Founding Citywide Tutorial

Historical Information on the Formation of the Citywide Tutorial Program

The San Francisco Citywide Tutorial Program is a community commitment to closing the achievement gaps between African American students and other ethnic groups in SFUSD.

As cited in his booklet "Benefits of the SFUSD Consent Decree" by Dr. Waldemar Rojas, Superintendent, San Francisco Unified School District (1999), the San Francisco Citywide Tutorial Program grew out of a recommendation of the African American Community Education Partnership Summit held in 1997.  The Summit resulted in a community commitment to closing the achievement gaps between African American students and other ethnic groups in SFUSD.  To raise the academic achievement level of African American students to the 50th percentile by the 21st century, the Citywide Tutorial Program, and other funded efforts, provided African American students with after-school learning activities in reading, writing, math, and science. 

The program provided tutorial/learning/computer centers in the communities where targeted students lived.  Students received assistance with school assignments and special projects in a culturally enriched environment.  The funding of the Citywide Tutorial is from the Consent Decree budget.  The budget is furnished by the State of California and administered by the Department of Integration by Assistant Superintendent Dr. E. Tony Anderson.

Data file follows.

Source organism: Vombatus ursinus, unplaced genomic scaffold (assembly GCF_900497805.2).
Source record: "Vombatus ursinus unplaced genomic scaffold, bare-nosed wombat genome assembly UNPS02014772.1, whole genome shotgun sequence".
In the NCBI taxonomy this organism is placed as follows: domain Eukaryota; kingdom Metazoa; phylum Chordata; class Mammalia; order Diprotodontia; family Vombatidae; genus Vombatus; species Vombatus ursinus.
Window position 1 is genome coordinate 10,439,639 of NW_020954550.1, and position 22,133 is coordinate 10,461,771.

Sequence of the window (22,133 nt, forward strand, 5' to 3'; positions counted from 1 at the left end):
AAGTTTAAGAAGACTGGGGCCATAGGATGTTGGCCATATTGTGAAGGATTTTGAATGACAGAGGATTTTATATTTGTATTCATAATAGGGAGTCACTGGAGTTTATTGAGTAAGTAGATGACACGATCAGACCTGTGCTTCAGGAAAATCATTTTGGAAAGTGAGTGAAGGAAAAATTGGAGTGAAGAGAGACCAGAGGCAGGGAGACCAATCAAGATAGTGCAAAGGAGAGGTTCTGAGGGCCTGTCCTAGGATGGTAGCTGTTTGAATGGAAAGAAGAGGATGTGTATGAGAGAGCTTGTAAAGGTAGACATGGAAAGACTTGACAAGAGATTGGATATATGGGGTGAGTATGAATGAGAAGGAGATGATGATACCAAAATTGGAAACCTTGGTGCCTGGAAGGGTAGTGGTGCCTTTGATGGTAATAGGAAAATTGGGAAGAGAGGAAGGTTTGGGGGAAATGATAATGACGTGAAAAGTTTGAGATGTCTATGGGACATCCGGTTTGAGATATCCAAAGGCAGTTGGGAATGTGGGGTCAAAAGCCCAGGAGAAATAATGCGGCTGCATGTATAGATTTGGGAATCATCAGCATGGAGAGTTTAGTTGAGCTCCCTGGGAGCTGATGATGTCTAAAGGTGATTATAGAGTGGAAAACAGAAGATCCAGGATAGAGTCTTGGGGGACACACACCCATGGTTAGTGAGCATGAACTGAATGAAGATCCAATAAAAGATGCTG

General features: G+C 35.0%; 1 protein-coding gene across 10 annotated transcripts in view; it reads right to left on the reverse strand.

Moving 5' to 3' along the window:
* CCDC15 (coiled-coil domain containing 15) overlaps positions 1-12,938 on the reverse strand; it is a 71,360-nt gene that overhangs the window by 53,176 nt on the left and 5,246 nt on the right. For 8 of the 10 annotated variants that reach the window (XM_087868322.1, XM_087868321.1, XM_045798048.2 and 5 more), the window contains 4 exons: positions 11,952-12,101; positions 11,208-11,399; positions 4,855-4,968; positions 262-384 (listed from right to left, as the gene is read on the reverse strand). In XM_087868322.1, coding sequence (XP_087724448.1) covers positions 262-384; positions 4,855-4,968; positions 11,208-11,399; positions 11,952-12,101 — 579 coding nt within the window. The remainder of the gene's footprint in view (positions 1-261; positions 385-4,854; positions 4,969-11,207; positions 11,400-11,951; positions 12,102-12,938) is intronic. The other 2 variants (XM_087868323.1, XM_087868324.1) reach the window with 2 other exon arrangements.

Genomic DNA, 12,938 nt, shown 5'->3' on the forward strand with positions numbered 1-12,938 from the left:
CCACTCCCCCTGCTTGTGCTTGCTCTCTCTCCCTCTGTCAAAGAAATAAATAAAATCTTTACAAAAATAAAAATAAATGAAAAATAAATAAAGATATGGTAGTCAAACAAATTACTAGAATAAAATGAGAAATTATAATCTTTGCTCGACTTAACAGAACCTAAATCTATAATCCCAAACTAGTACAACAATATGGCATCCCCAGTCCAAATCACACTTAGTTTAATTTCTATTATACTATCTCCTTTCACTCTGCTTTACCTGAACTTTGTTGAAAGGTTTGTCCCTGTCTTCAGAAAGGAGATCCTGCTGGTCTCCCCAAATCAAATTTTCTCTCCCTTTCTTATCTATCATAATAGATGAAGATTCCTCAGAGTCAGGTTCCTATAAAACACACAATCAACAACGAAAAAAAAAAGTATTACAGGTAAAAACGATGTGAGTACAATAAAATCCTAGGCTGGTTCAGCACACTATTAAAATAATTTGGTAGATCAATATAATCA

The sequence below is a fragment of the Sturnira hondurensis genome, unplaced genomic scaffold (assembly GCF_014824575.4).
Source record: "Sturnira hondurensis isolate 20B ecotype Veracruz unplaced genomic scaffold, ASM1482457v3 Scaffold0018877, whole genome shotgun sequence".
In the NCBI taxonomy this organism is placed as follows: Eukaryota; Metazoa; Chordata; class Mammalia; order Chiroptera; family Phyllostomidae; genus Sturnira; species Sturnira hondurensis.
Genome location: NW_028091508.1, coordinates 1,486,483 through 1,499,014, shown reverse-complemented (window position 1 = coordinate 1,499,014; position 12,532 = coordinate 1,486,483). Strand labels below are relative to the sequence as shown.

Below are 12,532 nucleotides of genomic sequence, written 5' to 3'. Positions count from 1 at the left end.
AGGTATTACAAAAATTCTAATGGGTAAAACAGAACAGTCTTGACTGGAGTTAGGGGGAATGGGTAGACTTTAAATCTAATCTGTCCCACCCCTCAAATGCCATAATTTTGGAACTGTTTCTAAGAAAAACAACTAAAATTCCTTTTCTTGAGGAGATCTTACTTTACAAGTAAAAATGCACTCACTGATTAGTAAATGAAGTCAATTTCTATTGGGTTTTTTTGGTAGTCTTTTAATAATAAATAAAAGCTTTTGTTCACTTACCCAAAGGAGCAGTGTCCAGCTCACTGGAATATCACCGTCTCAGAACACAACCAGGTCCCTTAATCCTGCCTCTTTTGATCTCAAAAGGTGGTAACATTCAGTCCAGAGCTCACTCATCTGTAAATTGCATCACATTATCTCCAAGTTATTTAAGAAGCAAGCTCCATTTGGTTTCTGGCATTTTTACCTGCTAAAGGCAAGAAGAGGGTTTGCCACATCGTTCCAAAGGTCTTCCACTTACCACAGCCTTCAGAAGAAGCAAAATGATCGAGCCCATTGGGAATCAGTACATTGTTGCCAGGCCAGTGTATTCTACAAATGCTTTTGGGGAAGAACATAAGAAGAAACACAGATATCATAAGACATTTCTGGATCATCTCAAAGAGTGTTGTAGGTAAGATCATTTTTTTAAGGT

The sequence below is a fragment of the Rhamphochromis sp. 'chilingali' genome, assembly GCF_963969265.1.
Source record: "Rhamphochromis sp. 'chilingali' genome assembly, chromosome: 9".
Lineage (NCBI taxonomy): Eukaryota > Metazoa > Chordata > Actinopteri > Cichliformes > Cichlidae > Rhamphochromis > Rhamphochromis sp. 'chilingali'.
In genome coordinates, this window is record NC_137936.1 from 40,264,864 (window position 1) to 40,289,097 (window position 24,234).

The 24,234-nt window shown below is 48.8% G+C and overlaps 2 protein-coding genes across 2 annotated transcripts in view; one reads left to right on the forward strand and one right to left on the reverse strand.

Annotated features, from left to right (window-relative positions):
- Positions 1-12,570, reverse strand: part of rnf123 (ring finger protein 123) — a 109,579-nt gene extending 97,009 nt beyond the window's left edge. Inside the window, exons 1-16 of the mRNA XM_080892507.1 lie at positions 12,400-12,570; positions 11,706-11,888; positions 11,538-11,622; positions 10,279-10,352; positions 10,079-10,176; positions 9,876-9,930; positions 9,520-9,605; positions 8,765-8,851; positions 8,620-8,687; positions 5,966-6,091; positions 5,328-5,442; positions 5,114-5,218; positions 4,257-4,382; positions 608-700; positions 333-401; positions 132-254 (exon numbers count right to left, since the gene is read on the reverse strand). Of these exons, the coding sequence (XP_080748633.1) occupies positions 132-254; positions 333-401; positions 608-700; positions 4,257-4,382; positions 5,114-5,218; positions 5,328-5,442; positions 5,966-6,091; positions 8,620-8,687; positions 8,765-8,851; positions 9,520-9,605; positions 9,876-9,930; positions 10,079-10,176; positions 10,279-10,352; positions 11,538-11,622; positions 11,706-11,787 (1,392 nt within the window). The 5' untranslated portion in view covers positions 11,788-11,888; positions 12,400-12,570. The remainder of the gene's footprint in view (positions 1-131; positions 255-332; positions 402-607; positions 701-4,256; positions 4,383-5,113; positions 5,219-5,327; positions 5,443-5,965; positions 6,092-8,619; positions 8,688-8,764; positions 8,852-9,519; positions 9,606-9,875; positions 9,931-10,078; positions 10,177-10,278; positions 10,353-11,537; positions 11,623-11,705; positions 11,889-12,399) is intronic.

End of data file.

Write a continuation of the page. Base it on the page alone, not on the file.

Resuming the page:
The Consent Decree's goal to provide high-quality education to all students started in 1983 as a result of a lawsuit filed in Federal court against SFUSD and the State Department of Education filed in 1978 by the San Francisco NAACP on behalf of a group of African American parents residing Bayview Hunters Point and children assigned to a racially segregated school, and subjugated to inferior and unequal educational opportunities. 

The Citywide Tutorial Program, one of the most robust programs to develop from the 1997 Community Educational Summit, was headed by Ruth Taylor, Program Facilitator, and established in 1998.  Tutorial sites were the African American Family Education and Cultural Center, the Ella Hill Hutch Community Center, Ingleside Presbyterian Church, Providence Baptist Church, The San Francisco Christian Center, Jones United Methodist Church, and Third Baptist Church.  Following the initial sites, a Memorandum of Understanding between the San Francisco Housing Authority and SFUSD linked tutorial opportunities for students in public housing with tutorial efforts in other parts of the city.

This page was last updated on May 24, 2023